Excuse the twirling eyeballs -- I've just come from a small windowless room where twelve earnest people were all discussing our EVA under GAAP as a function of our NPW in AY vs. CY with a side dish of PEs for ECs, UW discipline, and the CID/PID SSCs' SP framework. Then we talked about ETS, LBMS, and the new IT SAS. "No wait, isn't SAS a kind of software?" one person asked, "Yes, so they changed the name to IT SA to avoid confusion," another person replied.
To avoid confusion. What a lovely goal. As I was leaving the meeting, one person noticed that I was looking disoriented and suggested that I call HR's EAP. ("EEP!" I thought.) But before I called for a therapist, I decided to sit down in a nearby cube for a moment. I saw a small plaque on the wall: "ACRONYM-FREE ZONE" -- and I relaxed.
We do it without thinking. We fall into the habit of this alphabet shorthand for common things. The problem is, when we do it without thinking, these mysterious codes can doom our attempt to communicate efficiently -- our listeners haven't a clue what we're talking about. And when we fail to think clearly in this way, we force our long-suffering listeners to ask, "What does SSEB (or PIR, or BRM, or EE, or ASA) mean?" And that may require more courage or energy (or interest) than they have.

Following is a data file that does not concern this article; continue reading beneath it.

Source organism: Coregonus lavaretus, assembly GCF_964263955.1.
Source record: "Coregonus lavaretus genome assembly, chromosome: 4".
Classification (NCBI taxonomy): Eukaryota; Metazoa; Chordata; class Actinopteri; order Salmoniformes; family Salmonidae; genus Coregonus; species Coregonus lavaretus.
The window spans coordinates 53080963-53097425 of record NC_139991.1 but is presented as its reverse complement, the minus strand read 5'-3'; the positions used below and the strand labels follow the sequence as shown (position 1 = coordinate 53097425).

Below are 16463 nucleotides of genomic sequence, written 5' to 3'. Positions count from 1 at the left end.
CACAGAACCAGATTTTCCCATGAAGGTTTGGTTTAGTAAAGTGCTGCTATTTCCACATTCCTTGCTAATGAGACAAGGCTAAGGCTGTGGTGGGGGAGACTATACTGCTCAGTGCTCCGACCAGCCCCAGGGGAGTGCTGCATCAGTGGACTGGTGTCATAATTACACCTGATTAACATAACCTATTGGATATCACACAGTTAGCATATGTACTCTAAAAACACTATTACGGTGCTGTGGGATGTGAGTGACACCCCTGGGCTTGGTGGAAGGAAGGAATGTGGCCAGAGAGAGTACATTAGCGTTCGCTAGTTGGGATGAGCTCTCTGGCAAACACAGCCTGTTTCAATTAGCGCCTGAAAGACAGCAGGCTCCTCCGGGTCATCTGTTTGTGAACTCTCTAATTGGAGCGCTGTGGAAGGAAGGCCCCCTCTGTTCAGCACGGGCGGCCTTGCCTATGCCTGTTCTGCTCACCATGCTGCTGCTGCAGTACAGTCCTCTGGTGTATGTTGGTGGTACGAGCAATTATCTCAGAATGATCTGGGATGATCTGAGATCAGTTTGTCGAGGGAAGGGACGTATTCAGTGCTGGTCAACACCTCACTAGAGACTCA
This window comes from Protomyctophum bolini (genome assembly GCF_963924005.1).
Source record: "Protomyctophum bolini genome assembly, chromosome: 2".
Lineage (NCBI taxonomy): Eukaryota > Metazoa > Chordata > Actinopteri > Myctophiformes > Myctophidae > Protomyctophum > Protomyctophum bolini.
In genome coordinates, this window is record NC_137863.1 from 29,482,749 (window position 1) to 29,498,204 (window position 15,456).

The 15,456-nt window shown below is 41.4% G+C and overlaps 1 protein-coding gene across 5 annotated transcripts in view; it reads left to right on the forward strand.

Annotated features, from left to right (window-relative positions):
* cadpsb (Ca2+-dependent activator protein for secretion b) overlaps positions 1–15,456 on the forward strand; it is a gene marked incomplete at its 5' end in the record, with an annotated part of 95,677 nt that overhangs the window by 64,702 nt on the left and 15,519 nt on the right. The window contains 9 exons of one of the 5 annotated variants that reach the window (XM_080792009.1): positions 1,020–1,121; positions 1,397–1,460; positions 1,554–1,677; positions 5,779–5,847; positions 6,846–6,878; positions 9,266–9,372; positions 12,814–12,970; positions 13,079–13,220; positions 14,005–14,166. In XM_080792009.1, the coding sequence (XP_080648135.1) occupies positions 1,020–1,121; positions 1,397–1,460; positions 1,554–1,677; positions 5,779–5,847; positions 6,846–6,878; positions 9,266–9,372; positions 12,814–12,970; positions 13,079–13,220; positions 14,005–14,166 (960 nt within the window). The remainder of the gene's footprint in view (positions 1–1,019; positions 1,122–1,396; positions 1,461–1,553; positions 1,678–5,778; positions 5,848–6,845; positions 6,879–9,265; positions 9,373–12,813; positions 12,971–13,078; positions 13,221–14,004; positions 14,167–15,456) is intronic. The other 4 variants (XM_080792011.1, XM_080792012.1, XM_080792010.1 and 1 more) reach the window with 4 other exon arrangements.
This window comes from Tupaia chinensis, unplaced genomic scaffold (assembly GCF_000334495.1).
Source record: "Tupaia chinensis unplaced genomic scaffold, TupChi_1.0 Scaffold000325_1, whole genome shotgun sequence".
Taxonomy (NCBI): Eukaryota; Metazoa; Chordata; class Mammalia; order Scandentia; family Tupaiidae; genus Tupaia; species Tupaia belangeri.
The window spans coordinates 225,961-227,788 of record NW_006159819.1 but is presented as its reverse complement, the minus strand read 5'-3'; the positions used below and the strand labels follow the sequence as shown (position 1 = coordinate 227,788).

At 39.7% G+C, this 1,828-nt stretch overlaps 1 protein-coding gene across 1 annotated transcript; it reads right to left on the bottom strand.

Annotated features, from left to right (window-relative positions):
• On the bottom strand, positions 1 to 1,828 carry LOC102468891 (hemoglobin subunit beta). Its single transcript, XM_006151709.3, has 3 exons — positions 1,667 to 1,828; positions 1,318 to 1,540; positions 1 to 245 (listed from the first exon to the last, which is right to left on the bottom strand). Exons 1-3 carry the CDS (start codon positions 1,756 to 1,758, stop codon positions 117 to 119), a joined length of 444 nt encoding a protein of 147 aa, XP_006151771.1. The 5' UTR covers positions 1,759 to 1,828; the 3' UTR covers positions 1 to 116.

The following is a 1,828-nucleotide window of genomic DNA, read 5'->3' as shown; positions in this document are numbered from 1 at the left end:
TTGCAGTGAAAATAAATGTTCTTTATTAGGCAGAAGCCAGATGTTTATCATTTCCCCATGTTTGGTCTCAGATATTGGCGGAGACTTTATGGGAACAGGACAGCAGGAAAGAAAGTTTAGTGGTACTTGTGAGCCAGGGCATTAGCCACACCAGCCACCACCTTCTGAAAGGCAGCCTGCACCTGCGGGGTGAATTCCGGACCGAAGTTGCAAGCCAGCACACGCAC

Acronyms are okay if you think before you use them: graceless, ugly, hard to remember, but okay. If you aren't thinking about your audience when you use them, they drive a stake through the heart of communication. And they can intimidate, create resentment, make you look pompous and condescending, and cause tooth decay. Well, they won't really cause tooth decay. But the arrogant disregard for your listener's ability to understand what you are saying is a kind of relationship rot that you should keep an eye on.
And besides, what are you doing with all this efficiency? It's the time you take to speak your words that gives your listener the time to think about what you are saying. What are you aiming at here: less thought?
Oh, and acronyms on the page! Is there anything less inviting than a paragraph chock-a-block with sterile symbols rather than actual language? An invitation to turn the page!
So, here's a call to clear thinking! Eschew obscure codes! Walk in the sunlight!
*QED stands for "Quod erat demonstrandum." These three letters (meaning "so it is proven") appear at the end of Euclid's mathematical proofs. This has to be one of the oldest acronyms still in use.
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- ▼ July (12)